What I Did on My Summer Vacation, Part I
Technically, I'm still on it... since I remain in Wisconsin's Northwoods as I type. You know it's time for a vacation when the thought of turning on the laptop brings a bit of revulsion, but turn it on this morning I did, and I'm banging away on te keys bright and early. This post has a little bit of poker in it, but not too much.
I headed out from my apartment not long after the WSOP final table concluded last Thursday morning. I'd been up for about 24 hours straight when Yang caught that six to fill his straight and win the title, and I'd been monitoring it both through the PokerNews reports, which I'd been editing a bit in a post-publishing sense, and a live web feed of the action as it was being broadcast on ESPN pay-per-view. Second straight year I've stumbled onto a link of that nature roughly half way through the final. I was rooting for Rahme to win it all, though that didn't happen.
Anyhow, I said my nitey-nites to Jonno in the chat, rolled over on the couch, exhausted, and napped for about two hours. Then I forced myself up, showered, changed, and headed up to a storage unit I still have near Milwaukee. There I fetched some extra fishing gear, and from there I boogied further north, stopping in Wausau to say hi to my folks, then pushing on to where I am at the moment, in the woods not far from Harshaw, just east of the Tomahawk River. By the time I made it up it was night again, and my first day of vacation was already in the books. You know that sick, head-spinning feeling you get when you're way over-tired and you finally succumb to the bed? That's how I was.
Thursday the 19th, then, was the first day I actually did vacation-y things, and believe it or not, it included some poker. On Thursdays there is a small tournament at the Lake of the Torches casino in Lac du Flambeau; that casino's unintentionally funny poker operation was mentioned once before in one of my posts.
I had an ulterior motive, too, since the PokerNews site often serves up casino reviews. Despite the fact that I'd ripped the amateurish nature of the Flambeau casino operation earlier, I wanted to give them a second chance, to see if they'd somehow work their way up to a baseline of professionalism, and I could find a way to include them.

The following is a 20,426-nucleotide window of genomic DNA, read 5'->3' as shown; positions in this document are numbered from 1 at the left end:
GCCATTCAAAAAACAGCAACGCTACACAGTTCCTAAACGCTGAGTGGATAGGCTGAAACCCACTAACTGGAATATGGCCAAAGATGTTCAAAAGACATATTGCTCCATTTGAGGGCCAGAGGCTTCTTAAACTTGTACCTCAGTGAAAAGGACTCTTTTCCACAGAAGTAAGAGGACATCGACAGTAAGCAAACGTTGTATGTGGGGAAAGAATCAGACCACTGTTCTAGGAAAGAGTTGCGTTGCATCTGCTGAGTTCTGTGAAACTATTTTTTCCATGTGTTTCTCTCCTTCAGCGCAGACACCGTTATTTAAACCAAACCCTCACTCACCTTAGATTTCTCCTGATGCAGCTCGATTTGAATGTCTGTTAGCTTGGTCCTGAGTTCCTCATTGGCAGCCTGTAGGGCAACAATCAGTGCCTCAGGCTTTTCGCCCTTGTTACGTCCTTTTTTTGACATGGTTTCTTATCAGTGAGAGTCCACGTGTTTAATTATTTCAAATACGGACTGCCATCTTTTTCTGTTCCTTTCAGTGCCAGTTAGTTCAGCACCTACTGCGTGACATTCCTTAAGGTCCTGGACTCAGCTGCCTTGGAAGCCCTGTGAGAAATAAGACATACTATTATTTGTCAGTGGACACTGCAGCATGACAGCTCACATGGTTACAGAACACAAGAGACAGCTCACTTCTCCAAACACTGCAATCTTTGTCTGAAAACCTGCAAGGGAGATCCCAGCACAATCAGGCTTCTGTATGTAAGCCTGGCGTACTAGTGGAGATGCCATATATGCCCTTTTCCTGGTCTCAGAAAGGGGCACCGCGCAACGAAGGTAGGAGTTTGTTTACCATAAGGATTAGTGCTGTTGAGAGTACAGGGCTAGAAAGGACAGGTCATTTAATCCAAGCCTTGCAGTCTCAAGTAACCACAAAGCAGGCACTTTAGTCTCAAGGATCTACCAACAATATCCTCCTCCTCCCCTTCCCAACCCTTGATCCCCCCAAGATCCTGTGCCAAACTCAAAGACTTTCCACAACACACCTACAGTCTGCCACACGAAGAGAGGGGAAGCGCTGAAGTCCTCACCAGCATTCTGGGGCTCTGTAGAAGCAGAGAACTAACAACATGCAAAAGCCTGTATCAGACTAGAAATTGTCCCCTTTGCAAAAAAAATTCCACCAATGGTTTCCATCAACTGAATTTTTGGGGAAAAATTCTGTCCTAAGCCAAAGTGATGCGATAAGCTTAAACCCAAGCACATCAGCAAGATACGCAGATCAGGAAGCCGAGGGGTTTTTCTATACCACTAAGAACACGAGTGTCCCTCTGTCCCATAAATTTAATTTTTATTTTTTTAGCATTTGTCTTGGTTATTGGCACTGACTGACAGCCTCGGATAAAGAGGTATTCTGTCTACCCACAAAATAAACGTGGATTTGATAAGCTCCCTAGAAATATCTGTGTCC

I played the 40-person Thursday-afternoon tourney, and watched as the tourney director (the casino's poker room manager) used a convoluted system to move players from one table to another, in a manner so time consuming it kept a table in play far longer than it should have, and through a system that I don't think I can explain. Supposedly, according to the locals, she was breaking the tables in a way designed to keep players from having to catch the blinds twice in rapid succession, rather than just dealing out vacated seat cards from the other tables. (Which would have been fine, had she not allowed players to dawdle for several hands to skip their next blinds anyway.)
Oh, and she broke down Table 3 first, instead of Table 4, as per the pre-tourney schedule. You'd think that with only four tables, you could get stuff like that right.
But though the tournament organization was shoddy, it paled compared to the bad decision rendered by the dealer at my table in a confusing moment. The dealer, a young, overweight guy whose name was Jason or Jeremy or something like that, allowed this to transpire.
The small blind was dead, and there was only a big blind of 400 in chips. It was folded around to the cutoff who said raise, and threw in 1,000. The big blind folded. The button, a sunglasses-wearing, tool wannabe --- he simply wasn't good enough to be a tool proper --- announced "Call," and threw in another 400, leaving himself 200 short. He had another 6,000 or so behind, so that wasn't a problem.
The dealer correctly told him the big blind that he owed another 200, at which point the big blind said, "It was for 1,000? Then I want to fold." And he reached out and grabbed all of his chips, including his posted blind, and pulled them back into his own stack, then tossed his cards into the mark.
The dealer did nothing, but started to reach for the muck to begin a new shuffle. I was shocked, and from my seat said, "Wait, you can't do that!" And the dealer looked at me like I didn't know what I was doing. I explained that the big blind announced 'call' and was obligated to pay for that call, even though he mucked his cards.
And the dealer -still- got it wrong, and instead ordered the big blind to pay just the 400 of the original blind to the cutoff raiser, and not the entire 1,000. And the tourney went on. This yahoo was qualified to deal a tournament exactly how, I wondered?
I bounced out a short time later, in about 17th out of 40, when I tried to steal from the button and ended up flopping a huge draw, which subsequently didn't connect. So be it; the guy I tried to steal from was one of the big stacks, who appeared to be one of only about three people I saw that actually knew how to play. He flopped a set against my steal attempt, and when I had 15 outs twice, the chips were gonna go in. So that part of it was fine.
But as a whole, the tournament was interesting and frustrating... and so very, very amateurish. I had looked forward to seeing if the venue was usable for a proper review-type piece, but now I'm torn on the whole topic.
More from vacation later.